A clinical trial of an Indian-made “modified killed-whole-cell” oral cholera vaccine “that meets WHO standards” has found that the vaccine is safe and effective in children living in parts of India where the disease is endemic, Reuters reports. The researchers, who reported their findings in the Lancet, hope to soon introduce the vaccine into other cholera endemic settings.
Tuberculosis deserves an effort as “substantial” as the one mounted against swine flu “to develop a new vaccine,” David McMurray, a TB expert at Texas A&M University System Health Science Center, writes in a Houston Chronicle opinion piece. “Since April, … nearly one million men, women and children have died from TB, compared to 4,200 who have died from H1N1 flu globally. Why didn’t you see any headlines? Because 98 percent of the nearly two million people who die each year from TB live in the developing world, in places like Kenya … Yet TB continues to be a problem in [the U.S.] as well because in an age of globalization, germs cross borders without a passport,” McMurray writes.
As epidemiologists in China continue to investigate the country’s first death from H1N1 (swine flu), Chinese health experts have called for strengthened measures to control the spread of the virus in remote regions, China Daily reports.
U.N. Appeals For $74M To Provide Emergency Assistance In The Philippines; Health-Effects Of Other Natural Disasters
Several news outlets published articles about the health-related effects in the aftermath of natural disasters around the globe: The U.N. on Tuesday launched an appeal for $74 million “to provide emergency assistance to hundreds of thousands of victims of two catastrophic typhoons that have struck the Philippines in less than…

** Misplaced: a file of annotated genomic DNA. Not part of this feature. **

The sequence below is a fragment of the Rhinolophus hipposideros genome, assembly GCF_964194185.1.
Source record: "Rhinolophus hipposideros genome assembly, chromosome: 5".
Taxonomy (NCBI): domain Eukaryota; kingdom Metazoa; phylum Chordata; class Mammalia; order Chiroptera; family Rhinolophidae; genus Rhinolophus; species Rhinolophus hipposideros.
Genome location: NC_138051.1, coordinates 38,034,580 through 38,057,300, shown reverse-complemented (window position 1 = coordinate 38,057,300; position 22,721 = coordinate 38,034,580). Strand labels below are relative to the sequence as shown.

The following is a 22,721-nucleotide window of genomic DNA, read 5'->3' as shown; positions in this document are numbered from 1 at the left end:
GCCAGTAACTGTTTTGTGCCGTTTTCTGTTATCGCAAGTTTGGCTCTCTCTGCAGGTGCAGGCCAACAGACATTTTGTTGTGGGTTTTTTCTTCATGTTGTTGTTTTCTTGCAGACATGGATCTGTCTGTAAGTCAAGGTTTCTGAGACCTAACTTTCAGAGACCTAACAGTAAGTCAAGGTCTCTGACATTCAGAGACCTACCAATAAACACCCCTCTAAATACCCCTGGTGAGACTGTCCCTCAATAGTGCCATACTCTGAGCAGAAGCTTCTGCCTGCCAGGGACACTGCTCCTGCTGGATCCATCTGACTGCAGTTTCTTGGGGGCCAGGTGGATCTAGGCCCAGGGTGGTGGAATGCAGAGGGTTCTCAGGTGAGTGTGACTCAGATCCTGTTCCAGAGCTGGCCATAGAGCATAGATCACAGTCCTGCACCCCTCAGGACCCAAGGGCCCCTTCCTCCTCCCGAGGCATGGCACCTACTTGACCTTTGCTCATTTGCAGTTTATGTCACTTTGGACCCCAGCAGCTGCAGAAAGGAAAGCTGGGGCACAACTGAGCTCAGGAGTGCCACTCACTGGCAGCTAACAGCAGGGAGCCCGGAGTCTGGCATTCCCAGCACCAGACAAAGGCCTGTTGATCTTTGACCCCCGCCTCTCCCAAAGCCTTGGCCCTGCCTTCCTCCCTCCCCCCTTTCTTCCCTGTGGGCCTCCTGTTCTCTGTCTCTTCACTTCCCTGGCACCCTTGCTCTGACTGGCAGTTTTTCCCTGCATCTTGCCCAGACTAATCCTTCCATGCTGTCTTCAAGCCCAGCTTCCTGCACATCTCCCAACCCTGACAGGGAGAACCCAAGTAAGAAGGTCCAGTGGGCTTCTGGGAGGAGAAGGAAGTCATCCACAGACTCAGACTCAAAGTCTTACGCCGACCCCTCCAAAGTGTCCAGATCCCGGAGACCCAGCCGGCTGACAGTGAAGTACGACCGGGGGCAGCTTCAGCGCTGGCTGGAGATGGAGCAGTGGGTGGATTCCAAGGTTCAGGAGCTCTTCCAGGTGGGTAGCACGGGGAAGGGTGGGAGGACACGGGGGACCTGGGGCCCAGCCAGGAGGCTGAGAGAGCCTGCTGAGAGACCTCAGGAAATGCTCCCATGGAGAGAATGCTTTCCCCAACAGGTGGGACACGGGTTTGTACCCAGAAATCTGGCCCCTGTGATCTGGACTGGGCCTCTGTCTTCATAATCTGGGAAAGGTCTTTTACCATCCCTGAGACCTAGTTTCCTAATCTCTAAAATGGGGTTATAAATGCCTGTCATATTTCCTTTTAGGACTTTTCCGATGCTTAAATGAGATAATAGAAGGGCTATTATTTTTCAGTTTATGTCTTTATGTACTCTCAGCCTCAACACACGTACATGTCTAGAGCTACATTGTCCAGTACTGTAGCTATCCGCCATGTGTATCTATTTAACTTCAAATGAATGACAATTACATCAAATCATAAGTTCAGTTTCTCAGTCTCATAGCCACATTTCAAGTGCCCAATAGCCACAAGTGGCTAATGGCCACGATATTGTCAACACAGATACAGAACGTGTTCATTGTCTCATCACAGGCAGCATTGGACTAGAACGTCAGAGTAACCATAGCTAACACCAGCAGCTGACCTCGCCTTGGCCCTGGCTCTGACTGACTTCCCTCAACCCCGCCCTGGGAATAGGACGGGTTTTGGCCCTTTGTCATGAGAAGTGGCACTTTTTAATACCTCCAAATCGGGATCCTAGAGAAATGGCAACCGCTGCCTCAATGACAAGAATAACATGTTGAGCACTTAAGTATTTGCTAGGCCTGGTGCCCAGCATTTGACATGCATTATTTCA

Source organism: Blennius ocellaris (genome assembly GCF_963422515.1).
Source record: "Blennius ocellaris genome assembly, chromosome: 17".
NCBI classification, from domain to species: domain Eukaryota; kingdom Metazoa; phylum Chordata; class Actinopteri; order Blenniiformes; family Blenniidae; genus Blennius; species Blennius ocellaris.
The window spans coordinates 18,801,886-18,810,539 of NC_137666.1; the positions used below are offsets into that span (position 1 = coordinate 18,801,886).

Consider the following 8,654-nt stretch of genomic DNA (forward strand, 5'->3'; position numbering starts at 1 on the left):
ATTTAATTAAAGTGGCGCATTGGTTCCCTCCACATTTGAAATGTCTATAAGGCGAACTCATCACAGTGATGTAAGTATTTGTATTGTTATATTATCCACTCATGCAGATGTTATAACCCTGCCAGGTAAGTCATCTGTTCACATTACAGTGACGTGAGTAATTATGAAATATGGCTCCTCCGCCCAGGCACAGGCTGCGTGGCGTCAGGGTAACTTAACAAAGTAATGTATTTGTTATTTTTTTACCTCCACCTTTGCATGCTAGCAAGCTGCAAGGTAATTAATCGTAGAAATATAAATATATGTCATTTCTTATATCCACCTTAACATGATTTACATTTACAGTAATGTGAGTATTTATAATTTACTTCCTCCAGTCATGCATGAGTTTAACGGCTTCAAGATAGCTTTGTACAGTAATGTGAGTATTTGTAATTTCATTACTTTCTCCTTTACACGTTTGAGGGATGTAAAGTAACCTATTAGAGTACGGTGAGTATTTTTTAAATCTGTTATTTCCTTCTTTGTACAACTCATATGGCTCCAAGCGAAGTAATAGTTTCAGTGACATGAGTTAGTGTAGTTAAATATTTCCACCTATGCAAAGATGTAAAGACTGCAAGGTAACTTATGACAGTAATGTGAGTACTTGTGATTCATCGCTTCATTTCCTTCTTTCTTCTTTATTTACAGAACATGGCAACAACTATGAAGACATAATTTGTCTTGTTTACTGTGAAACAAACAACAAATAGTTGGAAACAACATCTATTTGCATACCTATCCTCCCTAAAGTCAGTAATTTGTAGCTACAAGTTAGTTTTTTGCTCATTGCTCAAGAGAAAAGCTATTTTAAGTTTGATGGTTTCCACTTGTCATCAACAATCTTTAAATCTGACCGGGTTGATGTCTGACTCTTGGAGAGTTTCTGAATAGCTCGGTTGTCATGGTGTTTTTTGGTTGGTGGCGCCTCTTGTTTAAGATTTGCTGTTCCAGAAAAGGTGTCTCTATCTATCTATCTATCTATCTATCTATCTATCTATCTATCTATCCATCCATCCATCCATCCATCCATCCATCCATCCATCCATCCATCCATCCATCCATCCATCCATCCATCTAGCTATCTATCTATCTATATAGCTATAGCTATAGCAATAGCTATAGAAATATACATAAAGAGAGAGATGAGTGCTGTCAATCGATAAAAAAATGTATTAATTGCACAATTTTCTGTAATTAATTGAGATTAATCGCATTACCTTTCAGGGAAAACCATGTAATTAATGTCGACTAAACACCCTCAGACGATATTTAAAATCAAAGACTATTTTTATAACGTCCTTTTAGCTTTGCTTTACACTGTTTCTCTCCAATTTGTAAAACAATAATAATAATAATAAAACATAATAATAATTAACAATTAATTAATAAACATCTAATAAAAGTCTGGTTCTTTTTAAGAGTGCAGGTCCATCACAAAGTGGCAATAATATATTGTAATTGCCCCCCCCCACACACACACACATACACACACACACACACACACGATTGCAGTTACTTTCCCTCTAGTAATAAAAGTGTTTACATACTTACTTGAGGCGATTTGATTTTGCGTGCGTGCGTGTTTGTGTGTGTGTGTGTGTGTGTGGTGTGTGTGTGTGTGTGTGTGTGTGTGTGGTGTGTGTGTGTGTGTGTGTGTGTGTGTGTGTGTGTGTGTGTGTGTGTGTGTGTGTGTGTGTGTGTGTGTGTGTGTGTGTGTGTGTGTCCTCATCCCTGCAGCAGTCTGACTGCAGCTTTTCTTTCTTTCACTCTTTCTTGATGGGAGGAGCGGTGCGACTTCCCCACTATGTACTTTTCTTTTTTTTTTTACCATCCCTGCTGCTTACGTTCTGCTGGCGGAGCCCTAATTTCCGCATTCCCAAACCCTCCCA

The WHO on Tuesday continued to express confidence in the H1N1 (swine flu) vaccine as few mild adverse effects have been reported by patients participating in China’s vaccine campaign, the Associated Press reports. Out of the 39,000 people in China who received the H1N1 vaccine, four reported experiencing side effects such as muscle cramps and headache, according to WHO spokesman Gregory Hartl (Higgins, 10/6).
The number of H1N1 (swine flu) cases reported in WHO regions worldwide has grown by at least 24,000 in two weeks to cross the 340,000 mark since the virus was first detected in mid-April, the CDC reported Monday, according to Agence France-Presse.
U.N. officials on Sunday said that the H1N1 (swine flu) virus had arrived in poorer countries, highlighting a growing need for financial assistance and H1N1 vaccines for such regions, SAPA/News24.com reports.
U.S. health officials announced Thursday the first batches of the H1N1 (swine flu) vaccine the government ordered will begin arriving in designated locations across the country on Tuesday and may be administered in the first patients by the end of next week, Reuters reports.
To Stop HIV Spread,Â Bridge The Divide Between ‘Privileged’ And ‘Forsaken’ Â “With less than half the people who need treatment having access and with each day more people becoming infected with HIV than are started on treatment, we are mortgaging our future. But we are also exposing a fundamental social…
Also In Global Health News: Drought In East Africa; Improving Food Processing In Africa; Hajj Pilgrims Must Take Polio Vaccine; Fighting Insecticide-Resistant Mosquitoes
Oxfam Launches $15M Emergency Appeal For ‘Severe’ East African Drought “A severe and persistent five-year drought” is pushingÂ ”[m]ore than 23 million people … towards severe hunger and destitution across East Africa, international aid agency Oxfam has warned as it launches a Â£9.5 million [about $15 million]Â emergency appeal,” the U.K. Press…